“Secretariat is moving like a tremendous machine.”
Who can forget Chic Anderson’s famous line as Big Red raced down the finish line in the 1973 Belmont Stakes to win that year’s Triple Crown.
The years have not diminished the horse’s legendary run through history.
In a field of only five horses, Secretariat broke out of the gate early, winning by 31 lengths, the largest margin of victory in Belmont history. His winning time of 2 minutes and 24 seconds is also a mark for dirt field racing.
Secretariat’s great rival was Sham, who in another year might also have dominated. The two started out evenly during the first turn and even into the half-mile mark.
Entering the backstretch and approaching three-quarters of a mile, Secretariat maintained his torrid pace as Sham began to fade, ultimately finishing last. At the three-quarters mile marker, Big Red took over. Sham began to falter, while Secretariat maintained his lightning fast speed. The horse pulled away and extended his lead with an incredible stretch run. In the post-race analysis, it was discovered that Sham had suffered a hairline fracture of his right front cannon bone during the race, which ended his racing career.
With the Belmont win, Secretariat became the ninth horse to win the Triple Crown, combining Belmont with wins in the Kentucky Derby and the Preakness Stakes. Big Red also broke a 25-year drought where no horse had completed the achievement. The last one to do so was the equally immoral Citation, who completed the feat in 1948.
As the race approached, Secretariat was already a national hero, appearing on the covers of several national publications.
“Secretariat suddenly transcended horse racing and became a cultural phenomenon, a sort of undeclared national holiday from the tortures of Watergate and the Vietnam War,” wrote William Nack.
After the race, jockey Ron Turcotte said: “This horse really paced himself. He is smart: I think he knew he was going 1+1⁄2 miles, I never pushed him.”
Commenting on the record time, The Blood-Horse magazine editor Kent Hollingsworth added: “Two twenty-four flat! I don’t believe it. Impossible. But I saw it. I can’t breathe. He won by a sixteenth of a mile! I saw it. I have to believe it.”
Seth Hancock of Claiborne Farm made a more telling comparison.
“You want to know who Secretariat is in human terms?” he asked. “Just imagine the greatest athlete in the world. The greatest. Now make him six-foot-three, the perfect height. Make him real intelligent and kind. And on top of that, make him the best-lookin’ guy ever to come down the pike. He was all those things as a horse.”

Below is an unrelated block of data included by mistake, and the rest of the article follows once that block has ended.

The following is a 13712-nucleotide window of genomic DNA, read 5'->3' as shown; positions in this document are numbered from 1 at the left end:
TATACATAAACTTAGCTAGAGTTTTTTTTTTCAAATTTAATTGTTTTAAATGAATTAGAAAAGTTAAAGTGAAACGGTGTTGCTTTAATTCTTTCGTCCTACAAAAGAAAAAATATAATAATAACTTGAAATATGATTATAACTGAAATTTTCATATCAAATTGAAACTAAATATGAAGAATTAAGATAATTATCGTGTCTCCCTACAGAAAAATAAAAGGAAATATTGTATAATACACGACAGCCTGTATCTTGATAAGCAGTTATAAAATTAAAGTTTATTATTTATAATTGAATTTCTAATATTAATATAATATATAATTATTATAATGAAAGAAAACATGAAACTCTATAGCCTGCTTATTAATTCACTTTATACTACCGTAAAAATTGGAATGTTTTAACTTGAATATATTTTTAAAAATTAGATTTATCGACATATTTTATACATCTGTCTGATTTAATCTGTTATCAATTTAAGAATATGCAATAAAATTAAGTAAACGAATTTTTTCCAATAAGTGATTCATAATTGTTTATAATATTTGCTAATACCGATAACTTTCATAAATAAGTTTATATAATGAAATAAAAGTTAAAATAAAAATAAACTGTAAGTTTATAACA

In all, Big Red won five Eclipse Awards, including Horse of the Year honors at ages two and three. He was nominated to the National Museum of Racing and Hall of Fame in 1974. In The Blood-Horse magazine List of the Top 100 U.S. Racehorses of the 20th Century, Secretariat was second to Man o’ War.
No surprise. Secretariat was a thoroughbred born to the breed.
His breeding was arranged by Penny Chenery (then known as Penny Tweedy). Secretariat was sired by Bold Ruler and his dam was Somethingroyal, a daughter of Princequillo. Bold Ruler was a leading sire in North America from 1963 to 1969 and again in 1973.
He, too, was a great horse, winning the Preakness Stakes and Horse of the Year honors in 1957, and American Champion Sprint Horse honors in 1958.
Bold Ruler’s offspring matured into a champion. He stood 16.2 hands (66 inches, 168 cm) when fully grown. His chest, trainers noted, was so large that he required a custom-made girth. An Australian trainer said of him, “He is incredible, an absolutely perfect horse. I never saw anything like him.”
For trainers, Secretariat’s hindquarters were the main source of his power. While racing, Big Red’s hind legs were able to reach far under himself, increasing his drive.
Secretariat made his debut in 1972 as a two-year old, winning seven of his remaining eight starts, setting the 1973 performance. That year, he received the Eclipse Award for champion two-year-old colt, and also was the 1972 Horse of the Year. The Triple Crown beckoned.
Also in 1973, Secretariat set speed records in all three races: The Kentucky Derby, The Preakness Stakes, and The Belmont Stakes.
On it went.
Secretariat’s win in the Gotham Stakes tied the track record for 1 mile. Later, he set a world record in the Marlboro Cup at 1+1⁄8 miles, while winning two major stakes races on turf. Needless to say, he won his second Horse of the Year title, plus Eclipse Awards for champion three-year-old colt and champion turf horse.
For 1973, Secretariat was again named Horse of the Year and also won Eclipse Awards as the American Champion Three-Year-Old Male Horse.
The great horse was set out to stud, a process that produced numerous top ranked horses, including General Assembly, Lady’s Secret, Risen Star, Kingston Rule, and Tinners Way. Risen Star nearly matched his pop’s record, winning both the 1988 Preakness and Belmont Stakes.
In the fall of 1989, Secretariat became afflicted with laminitis—a painful and debilitating hoof condition. In time, the champ of champs was euthanized on October 4 at the age of 19.